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Over the last couple of days my personal email address (from my own domain) has started received 10+ spams a day from domains like spin06.stream, spin07.stream, talk05.stream, talk07.stream, all registered in whois to a 'company' in Panama designed to hide whois information (the 'company' is called WhoisGuard Protected).

Clearly some generous soul has just put me on their 'annoy the hell out of him' list.

The spam filter controls on my hosting provider are pretty limited (they're not catching these emails), so I'm unlikely to be able to filter by top level domain, wildcard or similar. The emails themselves are for many different sites and products, so there's not one company I can contact to say 'take me off your list' (I did 'unsubscribe' from a few, which is probably a bad move as it just confirms the email address is live...). Instead presumably some 3rd party spam provider has added me to their list and for obvious reasons they want to hide their real identity.

I can't simply forward all mail to a gmail or similar and use gmail spam filtering, because the mailbox on my personal email address will still fill up.

On the assumption I can't actually filter these emails with my current hosting provider do I have any options but to (a) hope they stop, (b) switch to a different hosting provider which might have more tunable spam filters or (c) abandon my personal email address?

Is there any way to find the spammer?

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    Can't you just create a filter list on your email reader which auto-deletes everything from the .stream TLD? – Philipp Oct 19 '16 at 22:17
  • What about blocking the spamming server's IP instead? You will remain protected should they switch to a different TLD while not blacklisting a whole TLD should you receive legitimate email from such an address. – André Borie Oct 26 '16 at 21:06
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You can ask your hosting provider to reject messages using the worst TLDs. You can have a list of the 10 worst ones on The World's Most Abused TLDs page at Spamhaus. FYI, I've already receive much spam from the .stream TLD too, and also from the .top one. I suppose that this is safe as users should avoid TLDs with a bad reputation anyway.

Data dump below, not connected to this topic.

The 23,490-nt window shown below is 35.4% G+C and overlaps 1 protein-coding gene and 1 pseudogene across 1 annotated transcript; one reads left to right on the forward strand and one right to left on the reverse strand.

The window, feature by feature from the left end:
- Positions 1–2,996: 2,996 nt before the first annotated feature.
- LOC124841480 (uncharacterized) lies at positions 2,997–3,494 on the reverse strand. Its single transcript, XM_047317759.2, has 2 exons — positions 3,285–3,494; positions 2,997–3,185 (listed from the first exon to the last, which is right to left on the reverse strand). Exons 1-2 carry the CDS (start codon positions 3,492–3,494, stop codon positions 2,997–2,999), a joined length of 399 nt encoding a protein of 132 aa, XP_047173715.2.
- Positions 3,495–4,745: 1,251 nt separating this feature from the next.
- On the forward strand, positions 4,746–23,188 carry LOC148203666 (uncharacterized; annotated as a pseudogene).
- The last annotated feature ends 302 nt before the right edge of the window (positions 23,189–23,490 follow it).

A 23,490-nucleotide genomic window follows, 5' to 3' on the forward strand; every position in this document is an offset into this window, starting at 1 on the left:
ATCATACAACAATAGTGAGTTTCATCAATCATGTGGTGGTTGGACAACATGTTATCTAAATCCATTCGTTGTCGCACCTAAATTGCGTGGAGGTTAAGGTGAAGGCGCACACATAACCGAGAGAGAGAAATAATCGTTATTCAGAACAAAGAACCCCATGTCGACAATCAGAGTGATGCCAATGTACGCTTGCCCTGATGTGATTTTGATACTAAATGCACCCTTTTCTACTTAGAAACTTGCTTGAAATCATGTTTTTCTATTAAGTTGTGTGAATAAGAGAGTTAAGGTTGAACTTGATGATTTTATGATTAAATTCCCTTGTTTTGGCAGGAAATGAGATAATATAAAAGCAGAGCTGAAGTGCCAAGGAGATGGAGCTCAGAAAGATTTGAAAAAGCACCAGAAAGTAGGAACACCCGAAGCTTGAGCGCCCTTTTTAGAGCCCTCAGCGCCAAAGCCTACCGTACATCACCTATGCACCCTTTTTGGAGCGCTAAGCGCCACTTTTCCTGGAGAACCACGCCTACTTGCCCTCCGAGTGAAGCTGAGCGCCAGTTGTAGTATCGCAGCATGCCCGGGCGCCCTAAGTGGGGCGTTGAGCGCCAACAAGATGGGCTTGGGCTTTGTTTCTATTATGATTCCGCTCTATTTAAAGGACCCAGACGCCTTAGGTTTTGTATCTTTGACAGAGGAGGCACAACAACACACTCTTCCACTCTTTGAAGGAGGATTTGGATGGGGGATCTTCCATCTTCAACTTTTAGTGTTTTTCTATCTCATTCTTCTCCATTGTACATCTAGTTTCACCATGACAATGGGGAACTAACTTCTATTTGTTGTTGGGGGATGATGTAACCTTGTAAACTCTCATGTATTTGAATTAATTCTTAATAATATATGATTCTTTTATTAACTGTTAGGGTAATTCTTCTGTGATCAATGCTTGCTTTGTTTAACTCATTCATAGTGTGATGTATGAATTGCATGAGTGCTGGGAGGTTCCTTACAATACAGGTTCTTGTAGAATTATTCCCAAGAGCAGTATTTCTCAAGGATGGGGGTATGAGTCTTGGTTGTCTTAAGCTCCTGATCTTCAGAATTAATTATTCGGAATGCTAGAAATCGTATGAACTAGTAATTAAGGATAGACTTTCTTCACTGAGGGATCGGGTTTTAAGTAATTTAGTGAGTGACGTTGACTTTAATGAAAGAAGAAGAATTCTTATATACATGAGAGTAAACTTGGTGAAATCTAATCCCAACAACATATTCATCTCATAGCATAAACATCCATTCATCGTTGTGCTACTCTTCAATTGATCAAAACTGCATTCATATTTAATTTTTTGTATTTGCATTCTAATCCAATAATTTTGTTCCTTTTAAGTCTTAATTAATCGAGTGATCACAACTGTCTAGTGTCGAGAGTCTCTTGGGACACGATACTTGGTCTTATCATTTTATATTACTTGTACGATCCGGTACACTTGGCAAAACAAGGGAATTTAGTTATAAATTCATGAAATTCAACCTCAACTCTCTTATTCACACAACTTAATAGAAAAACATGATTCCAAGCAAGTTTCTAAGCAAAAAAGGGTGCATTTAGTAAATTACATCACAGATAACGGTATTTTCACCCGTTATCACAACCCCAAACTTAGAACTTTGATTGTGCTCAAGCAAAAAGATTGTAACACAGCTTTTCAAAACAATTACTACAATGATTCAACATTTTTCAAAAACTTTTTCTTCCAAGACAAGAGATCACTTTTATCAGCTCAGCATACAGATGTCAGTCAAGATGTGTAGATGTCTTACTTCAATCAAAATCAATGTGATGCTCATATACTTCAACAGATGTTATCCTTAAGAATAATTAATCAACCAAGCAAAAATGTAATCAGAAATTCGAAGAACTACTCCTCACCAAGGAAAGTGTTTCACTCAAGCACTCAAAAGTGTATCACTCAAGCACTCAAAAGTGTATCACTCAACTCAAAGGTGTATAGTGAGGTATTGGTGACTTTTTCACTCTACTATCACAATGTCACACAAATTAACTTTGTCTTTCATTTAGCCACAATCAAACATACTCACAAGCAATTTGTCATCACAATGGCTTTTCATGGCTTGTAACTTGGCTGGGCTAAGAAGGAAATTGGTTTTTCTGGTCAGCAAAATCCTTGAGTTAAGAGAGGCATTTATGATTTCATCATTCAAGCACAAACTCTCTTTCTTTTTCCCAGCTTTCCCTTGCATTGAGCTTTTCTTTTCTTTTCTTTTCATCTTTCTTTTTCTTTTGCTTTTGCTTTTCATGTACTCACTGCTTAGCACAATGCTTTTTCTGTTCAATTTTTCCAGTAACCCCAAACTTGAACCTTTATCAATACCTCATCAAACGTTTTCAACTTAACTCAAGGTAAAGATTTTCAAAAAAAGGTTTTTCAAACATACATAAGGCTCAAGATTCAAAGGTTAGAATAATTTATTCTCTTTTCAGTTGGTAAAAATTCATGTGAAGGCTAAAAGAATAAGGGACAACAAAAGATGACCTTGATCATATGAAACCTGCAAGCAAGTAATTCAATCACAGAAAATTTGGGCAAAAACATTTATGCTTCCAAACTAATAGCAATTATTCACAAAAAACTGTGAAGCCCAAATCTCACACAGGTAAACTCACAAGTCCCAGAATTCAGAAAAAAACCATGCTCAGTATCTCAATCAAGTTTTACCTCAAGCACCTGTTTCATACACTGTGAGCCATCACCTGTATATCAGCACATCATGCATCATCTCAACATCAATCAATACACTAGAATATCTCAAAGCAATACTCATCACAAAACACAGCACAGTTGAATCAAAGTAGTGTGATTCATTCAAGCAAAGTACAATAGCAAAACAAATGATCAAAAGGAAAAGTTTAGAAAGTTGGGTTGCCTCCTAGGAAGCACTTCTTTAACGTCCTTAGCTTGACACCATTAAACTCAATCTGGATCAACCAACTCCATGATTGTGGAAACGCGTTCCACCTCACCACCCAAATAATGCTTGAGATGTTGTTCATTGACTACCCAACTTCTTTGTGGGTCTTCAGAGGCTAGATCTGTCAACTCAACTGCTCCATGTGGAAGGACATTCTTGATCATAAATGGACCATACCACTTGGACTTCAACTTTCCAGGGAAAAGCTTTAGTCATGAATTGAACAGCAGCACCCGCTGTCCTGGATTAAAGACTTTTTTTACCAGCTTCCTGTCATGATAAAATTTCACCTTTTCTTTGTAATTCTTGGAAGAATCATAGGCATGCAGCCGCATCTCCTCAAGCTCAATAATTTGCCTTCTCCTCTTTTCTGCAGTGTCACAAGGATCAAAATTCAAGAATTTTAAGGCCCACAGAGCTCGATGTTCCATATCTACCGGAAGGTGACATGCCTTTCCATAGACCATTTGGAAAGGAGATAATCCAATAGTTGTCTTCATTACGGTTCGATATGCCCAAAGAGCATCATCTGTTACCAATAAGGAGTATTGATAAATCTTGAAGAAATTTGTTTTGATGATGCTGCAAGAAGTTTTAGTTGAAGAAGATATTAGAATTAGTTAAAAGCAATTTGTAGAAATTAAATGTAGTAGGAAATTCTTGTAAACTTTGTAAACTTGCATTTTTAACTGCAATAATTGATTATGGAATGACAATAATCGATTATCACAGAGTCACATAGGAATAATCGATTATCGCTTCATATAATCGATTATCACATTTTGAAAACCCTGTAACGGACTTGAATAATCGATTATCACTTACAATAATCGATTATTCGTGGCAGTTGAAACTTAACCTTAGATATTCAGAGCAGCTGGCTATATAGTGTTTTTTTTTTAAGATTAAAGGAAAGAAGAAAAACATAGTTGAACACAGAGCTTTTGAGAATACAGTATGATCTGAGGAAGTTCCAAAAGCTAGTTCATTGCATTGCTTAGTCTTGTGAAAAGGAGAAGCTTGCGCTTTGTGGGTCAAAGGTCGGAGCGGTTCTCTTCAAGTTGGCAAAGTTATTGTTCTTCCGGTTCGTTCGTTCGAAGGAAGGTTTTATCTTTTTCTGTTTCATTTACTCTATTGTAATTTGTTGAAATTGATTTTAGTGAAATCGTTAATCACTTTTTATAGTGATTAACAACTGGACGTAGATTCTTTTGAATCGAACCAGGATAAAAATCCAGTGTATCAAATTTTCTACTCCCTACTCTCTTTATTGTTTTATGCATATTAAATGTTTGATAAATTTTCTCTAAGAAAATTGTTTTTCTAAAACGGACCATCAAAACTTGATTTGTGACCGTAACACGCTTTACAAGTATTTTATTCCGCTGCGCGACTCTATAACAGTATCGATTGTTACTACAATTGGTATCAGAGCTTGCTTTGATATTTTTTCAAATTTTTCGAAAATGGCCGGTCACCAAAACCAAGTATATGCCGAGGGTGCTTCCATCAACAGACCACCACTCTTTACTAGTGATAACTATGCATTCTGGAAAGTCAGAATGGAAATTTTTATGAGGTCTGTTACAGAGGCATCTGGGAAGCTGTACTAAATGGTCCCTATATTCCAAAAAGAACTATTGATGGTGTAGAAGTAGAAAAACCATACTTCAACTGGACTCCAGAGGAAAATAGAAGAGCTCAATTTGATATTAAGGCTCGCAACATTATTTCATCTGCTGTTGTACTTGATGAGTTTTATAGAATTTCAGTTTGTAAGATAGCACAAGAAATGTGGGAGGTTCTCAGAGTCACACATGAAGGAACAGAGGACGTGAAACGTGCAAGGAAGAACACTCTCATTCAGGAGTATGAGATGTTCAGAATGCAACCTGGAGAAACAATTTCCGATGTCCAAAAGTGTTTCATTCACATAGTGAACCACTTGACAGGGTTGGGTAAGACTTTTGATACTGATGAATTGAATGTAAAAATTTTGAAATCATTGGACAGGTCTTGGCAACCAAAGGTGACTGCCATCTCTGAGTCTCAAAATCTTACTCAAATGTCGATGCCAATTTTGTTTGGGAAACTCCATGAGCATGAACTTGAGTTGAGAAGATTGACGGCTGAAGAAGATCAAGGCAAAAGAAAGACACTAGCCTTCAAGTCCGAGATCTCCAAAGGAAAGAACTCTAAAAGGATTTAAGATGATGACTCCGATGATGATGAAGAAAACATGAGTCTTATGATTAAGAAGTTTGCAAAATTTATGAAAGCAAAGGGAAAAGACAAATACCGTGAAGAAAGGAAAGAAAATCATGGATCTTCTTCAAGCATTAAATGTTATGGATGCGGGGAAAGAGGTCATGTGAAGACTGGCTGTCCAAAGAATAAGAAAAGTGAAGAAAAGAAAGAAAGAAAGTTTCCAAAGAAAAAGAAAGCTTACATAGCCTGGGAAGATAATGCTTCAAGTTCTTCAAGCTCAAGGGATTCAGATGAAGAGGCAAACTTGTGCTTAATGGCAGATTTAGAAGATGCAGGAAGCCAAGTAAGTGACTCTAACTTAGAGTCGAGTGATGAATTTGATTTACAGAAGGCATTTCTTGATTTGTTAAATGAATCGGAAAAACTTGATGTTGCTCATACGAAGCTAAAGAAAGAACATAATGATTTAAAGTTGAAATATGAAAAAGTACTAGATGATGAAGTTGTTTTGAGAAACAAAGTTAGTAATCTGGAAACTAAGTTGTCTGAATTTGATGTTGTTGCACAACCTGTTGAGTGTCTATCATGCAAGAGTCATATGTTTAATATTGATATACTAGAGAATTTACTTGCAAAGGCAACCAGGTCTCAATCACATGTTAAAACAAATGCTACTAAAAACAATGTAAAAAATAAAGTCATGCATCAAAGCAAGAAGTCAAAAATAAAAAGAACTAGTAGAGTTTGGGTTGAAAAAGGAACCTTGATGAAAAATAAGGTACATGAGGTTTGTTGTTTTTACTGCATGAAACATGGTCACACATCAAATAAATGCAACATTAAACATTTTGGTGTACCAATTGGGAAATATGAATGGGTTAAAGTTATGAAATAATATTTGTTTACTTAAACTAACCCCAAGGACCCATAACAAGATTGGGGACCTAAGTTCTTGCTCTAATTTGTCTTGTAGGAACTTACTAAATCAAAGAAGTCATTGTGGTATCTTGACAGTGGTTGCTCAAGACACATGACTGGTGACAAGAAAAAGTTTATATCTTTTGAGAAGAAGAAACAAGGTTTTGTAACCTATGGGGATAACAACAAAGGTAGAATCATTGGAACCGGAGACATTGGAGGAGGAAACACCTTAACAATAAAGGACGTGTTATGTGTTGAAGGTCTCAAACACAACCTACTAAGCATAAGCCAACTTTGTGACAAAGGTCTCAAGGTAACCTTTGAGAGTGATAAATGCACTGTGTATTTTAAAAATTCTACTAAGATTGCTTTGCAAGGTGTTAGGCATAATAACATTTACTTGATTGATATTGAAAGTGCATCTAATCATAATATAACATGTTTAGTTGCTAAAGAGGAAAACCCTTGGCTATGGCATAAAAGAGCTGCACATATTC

Otherwise you can change to a better hosting provider, with better spam filtering.

There's no way to find the spammers, and that's probably why they use such TLDs, which provide them some protection, as mentioned on the cited page above.

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These spam emails come from an extremely prolific spam gang that does high-volume spam runs of domains with .stream and .top extensions. Most of the spamvertised domains are hosted by one hosting company (Lanset, a bulletproof spam host) and registered by the same registrar (Alpnames, which sells these domain names for less than fifty cents each).

The spamvertised .stream and .top domains are simply redirectors, almost all of them to justpopularsearches (dot) com, hosted by Confluence Networks. This site pays the spammers a small amount for each hit.

You can:

  1. Block all emails containing .stream and .top domains. While some folks don't like the idea of blocking entire TLDs, I have literally never seen a .stream domain that isn't spam. Not even once.

  2. Block any email containing a domain in Lanset dot com's IP address space. Lanset is strictly a bulletproof spam host. Anything in their IP space can pretty much be assumed to be a high-volume spam gang domain. Lanset is a firewall-and-forget host.

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If you own the domain name of your email address, you can add an MX Record to your DNS to redirect emails to another mail hosting service that have better spam filtering than your web hosting service. For example, to Gmail.

This will allow you to retain your email address at your own domain name, but use Gmail's mail server infrastructure to handle emails. Creating a Google Apps account with your own custom domain costs $5/user/month, and you get to benefit from Gmail's webmail features as well.

Note that this is different than doing a mail forwarding because your emails would no longer pass through your old mailbox.

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